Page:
At least 40 people have been killed in a bomb blast at a Shia mosque in southern Pakistan, officials say.
Dozens were wounded in the attack after Friday prayers in Shikarpur district of Sindh province, and the death toll is expected to rise.
Sunni militants linked to the Pakistani Taliban said they carried out the attack.
Local media reports suggest that the blast could have been a suicide attack, but police are investigating.
There has been rising sectarian violence in Pakistan in recent years. Sunni militant groups have targeted the Shia minority in the past.
The Jundallah militant group claimed that they had carried out the attack. The group has been linked to Tehreek-e-Taliban Pakistan (TTP) and announced allegiance to Islamic State (IS) last year.
A number of people were trapped after the roof of the mosque collapsed due to the force of the explosion, local media said.
Witness Zahid Zoon told AFP news agency that hundreds of people rushed to the scene after the blast to try to dig out survivors from the rubble.
"It is chaos," he said.
Senior police official Abdul Qudoos Kalwar said that four children were among the dead, according to the Associated Press news agency
Several of the most severely wounded patients were taken to hospitals in the cities of Larkana and Sukkur.
Analysis: BBC's Ilyas Khan, Islamabad
Jundallah has been part of TTP and has been linked to militant groups including al-Qaeda as well as an Iranian Sunni Muslim group.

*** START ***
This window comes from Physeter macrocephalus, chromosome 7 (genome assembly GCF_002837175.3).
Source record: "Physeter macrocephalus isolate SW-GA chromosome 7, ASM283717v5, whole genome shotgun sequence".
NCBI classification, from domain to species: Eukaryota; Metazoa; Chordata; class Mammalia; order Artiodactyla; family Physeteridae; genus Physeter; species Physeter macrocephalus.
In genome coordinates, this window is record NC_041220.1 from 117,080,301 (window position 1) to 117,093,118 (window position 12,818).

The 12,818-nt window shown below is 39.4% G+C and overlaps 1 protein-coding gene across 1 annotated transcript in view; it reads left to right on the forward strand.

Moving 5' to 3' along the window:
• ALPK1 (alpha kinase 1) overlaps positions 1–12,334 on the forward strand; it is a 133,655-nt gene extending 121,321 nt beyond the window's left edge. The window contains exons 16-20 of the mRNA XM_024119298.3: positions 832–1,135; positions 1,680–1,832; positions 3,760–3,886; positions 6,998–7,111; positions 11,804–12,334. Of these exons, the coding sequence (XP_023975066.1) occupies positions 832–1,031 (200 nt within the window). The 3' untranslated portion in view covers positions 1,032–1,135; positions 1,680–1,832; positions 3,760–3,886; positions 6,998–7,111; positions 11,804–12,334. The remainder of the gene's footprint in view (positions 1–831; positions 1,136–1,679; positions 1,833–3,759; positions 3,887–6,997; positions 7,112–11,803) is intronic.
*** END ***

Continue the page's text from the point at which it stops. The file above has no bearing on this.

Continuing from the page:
If the Jundallah claim is to be trusted, it would be its second most audacious attack on Shia Muslims in recent years. In 2012, it said it killed at least 18 Shia passengers after pulling them out of a bus in the northern Kohistan region.
The group first hit the headlines in 2004 with an ambush on the army's Karachi Corps commander. Though it did not claim the attack, the investigators named it and arrested some of its members.
Police in Karachi have blamed some recent attacks on Jundallah , but the group itself has made no comment.
However, some of its recent claims have conflicted with those of the TTP. In June 2013 it said it carried out the killing of nine foreign climbers on Nanga Parbat, but the TTP said a specially established unit called Jundul Hafsa had done it.
Three months later, both Jundallah and Jundul Hafsa claimed the killing of over 70 Christians in a church in Peshawar, but the TTP later said Jundul Hafsa was not involved.
Dr Shaukat Ali Memon, from the hospital in Shikarpur which received the first of those wounded, made an appeal on state television for blood donations.
Pakistan Prime Minister Nawaz Sharif has condemned the incident and ordered an immediate inquiry.
The attack came as Mr Sharif visited the city of Karachi, the capital of Sindh province.
The BBC's Ilyas Khan in Islamabad says that attacks on Shia targets have been fairly common in Karachi, on the coast, but are relatively new in the interior of Sindh province, where the influence of a more tolerant Sufi Islamic tradition is more widespread.
Our reporter says that Friday's incident is reportedly the fifth attack of a sectarian nature in the province's interior since 2010.